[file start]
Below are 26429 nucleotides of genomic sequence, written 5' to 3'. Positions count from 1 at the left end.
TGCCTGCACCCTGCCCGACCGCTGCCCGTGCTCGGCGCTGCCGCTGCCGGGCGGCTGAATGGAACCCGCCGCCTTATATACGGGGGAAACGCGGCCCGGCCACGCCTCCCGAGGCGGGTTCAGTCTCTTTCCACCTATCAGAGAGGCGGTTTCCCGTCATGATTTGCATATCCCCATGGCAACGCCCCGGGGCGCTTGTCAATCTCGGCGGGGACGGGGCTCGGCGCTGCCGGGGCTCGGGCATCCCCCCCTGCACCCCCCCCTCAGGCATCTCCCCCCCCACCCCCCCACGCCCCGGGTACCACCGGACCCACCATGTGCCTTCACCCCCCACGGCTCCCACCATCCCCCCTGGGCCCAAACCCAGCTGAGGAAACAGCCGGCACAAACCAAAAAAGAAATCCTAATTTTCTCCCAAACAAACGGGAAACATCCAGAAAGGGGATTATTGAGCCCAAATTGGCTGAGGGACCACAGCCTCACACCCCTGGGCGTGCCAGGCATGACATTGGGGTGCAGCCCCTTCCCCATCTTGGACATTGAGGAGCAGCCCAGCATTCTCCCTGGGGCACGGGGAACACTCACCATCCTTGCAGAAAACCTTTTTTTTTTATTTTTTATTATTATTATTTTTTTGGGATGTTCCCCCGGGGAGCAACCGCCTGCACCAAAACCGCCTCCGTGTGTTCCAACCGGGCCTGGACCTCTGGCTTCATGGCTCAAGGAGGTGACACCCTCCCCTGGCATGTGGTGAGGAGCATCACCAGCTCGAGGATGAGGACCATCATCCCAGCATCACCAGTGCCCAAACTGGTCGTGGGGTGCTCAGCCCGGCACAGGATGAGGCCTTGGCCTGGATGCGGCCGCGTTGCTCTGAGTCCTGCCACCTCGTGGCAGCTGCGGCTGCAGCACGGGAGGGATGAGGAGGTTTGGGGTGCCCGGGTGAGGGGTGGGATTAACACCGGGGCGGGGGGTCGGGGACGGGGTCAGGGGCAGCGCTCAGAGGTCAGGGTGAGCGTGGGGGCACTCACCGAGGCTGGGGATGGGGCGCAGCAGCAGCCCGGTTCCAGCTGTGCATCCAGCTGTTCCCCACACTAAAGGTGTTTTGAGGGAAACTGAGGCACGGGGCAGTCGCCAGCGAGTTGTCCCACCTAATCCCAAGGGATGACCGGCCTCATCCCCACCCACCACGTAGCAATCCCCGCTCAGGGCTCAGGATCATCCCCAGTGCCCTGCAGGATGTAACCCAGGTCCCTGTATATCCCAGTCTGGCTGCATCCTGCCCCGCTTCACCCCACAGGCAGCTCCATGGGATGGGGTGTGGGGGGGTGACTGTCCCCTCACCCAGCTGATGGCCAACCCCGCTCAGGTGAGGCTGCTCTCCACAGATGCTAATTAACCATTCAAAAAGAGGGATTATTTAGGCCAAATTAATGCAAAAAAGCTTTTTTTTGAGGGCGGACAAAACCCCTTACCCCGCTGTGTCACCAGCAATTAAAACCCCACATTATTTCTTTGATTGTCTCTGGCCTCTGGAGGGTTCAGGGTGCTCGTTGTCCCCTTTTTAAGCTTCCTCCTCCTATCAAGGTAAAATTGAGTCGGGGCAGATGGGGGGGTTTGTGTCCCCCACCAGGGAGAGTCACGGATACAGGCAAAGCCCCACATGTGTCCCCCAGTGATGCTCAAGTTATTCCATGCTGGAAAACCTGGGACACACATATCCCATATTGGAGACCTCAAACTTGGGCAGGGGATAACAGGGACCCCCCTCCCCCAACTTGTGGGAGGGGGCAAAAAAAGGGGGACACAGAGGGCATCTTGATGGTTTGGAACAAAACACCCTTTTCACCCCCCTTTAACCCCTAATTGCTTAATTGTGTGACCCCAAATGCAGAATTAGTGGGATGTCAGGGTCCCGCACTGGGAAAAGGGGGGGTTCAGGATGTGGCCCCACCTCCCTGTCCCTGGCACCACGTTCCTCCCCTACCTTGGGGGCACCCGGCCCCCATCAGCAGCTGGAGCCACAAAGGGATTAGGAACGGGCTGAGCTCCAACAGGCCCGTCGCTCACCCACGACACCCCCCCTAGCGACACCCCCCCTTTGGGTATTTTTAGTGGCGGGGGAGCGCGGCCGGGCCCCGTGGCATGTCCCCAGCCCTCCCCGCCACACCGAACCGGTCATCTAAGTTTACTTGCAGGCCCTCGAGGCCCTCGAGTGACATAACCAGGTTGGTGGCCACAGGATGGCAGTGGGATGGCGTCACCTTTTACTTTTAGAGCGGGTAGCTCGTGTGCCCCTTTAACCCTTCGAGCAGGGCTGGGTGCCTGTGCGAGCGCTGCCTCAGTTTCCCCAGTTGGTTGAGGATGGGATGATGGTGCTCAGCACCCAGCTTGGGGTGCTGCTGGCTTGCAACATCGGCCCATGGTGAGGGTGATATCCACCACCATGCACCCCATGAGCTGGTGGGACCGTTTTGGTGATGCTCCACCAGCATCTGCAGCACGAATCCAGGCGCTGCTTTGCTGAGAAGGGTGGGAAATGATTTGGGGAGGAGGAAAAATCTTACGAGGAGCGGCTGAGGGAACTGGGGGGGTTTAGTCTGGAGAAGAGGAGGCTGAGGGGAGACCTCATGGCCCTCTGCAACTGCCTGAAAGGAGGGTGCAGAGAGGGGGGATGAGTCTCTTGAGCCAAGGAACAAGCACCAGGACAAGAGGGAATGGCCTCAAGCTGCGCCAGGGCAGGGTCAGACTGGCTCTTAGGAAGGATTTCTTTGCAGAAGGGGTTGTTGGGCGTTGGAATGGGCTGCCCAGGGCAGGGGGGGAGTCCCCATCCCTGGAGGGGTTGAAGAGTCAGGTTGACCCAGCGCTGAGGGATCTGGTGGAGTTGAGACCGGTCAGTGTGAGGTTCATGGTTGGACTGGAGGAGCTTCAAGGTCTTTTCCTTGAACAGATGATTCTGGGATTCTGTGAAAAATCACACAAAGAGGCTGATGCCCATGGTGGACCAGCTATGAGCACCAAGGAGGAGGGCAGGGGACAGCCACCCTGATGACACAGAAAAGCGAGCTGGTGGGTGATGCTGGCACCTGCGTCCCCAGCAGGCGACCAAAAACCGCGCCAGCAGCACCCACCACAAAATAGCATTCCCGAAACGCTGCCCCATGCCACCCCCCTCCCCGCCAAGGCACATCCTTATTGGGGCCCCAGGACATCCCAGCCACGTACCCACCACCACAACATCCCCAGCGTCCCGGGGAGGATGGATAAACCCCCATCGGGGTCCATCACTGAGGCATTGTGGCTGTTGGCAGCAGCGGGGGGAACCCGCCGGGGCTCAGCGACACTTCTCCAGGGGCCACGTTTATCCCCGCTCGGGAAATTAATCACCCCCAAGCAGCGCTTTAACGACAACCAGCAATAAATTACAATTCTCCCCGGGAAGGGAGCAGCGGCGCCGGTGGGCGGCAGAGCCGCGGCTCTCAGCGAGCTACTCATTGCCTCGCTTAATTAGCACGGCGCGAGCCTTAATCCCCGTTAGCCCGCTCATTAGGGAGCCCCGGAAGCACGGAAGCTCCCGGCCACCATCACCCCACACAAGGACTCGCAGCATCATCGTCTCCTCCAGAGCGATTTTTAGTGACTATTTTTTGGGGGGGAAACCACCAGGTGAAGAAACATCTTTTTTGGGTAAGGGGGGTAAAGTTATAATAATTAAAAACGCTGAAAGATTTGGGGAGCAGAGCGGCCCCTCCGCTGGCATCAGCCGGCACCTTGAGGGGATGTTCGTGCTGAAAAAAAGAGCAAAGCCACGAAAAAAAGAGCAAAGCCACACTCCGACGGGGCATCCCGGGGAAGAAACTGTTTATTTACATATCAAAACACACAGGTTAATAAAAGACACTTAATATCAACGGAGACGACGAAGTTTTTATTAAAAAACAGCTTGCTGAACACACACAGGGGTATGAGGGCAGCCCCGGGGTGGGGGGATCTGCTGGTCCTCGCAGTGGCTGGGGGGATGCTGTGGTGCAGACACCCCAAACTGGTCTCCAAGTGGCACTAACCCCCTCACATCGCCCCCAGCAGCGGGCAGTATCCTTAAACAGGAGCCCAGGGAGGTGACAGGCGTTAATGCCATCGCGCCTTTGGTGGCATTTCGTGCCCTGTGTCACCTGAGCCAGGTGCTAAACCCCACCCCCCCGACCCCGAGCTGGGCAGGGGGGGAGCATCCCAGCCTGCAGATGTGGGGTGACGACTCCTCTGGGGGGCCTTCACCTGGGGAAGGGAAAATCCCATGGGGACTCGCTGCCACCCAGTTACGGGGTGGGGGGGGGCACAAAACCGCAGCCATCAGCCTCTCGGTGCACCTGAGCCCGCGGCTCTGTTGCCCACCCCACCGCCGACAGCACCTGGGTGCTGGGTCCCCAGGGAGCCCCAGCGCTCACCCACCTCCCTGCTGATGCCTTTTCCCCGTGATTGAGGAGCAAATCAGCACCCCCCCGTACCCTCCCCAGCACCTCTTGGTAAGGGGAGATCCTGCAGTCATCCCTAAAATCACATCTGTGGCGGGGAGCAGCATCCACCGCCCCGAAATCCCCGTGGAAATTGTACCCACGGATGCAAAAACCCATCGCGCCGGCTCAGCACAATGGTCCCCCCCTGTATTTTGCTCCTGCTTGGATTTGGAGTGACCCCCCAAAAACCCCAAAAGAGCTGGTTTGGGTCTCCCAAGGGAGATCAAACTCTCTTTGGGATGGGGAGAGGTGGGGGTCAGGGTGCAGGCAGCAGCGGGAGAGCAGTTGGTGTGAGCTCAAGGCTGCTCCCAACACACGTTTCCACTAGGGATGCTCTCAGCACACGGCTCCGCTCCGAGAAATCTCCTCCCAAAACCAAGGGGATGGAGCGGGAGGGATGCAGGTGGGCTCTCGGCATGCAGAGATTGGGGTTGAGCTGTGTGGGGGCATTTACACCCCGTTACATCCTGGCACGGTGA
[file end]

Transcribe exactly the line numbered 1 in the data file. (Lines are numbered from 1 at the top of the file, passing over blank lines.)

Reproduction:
Below are 26429 nucleotides of genomic sequence, written 5' to 3'. Positions count from 1 at the left end.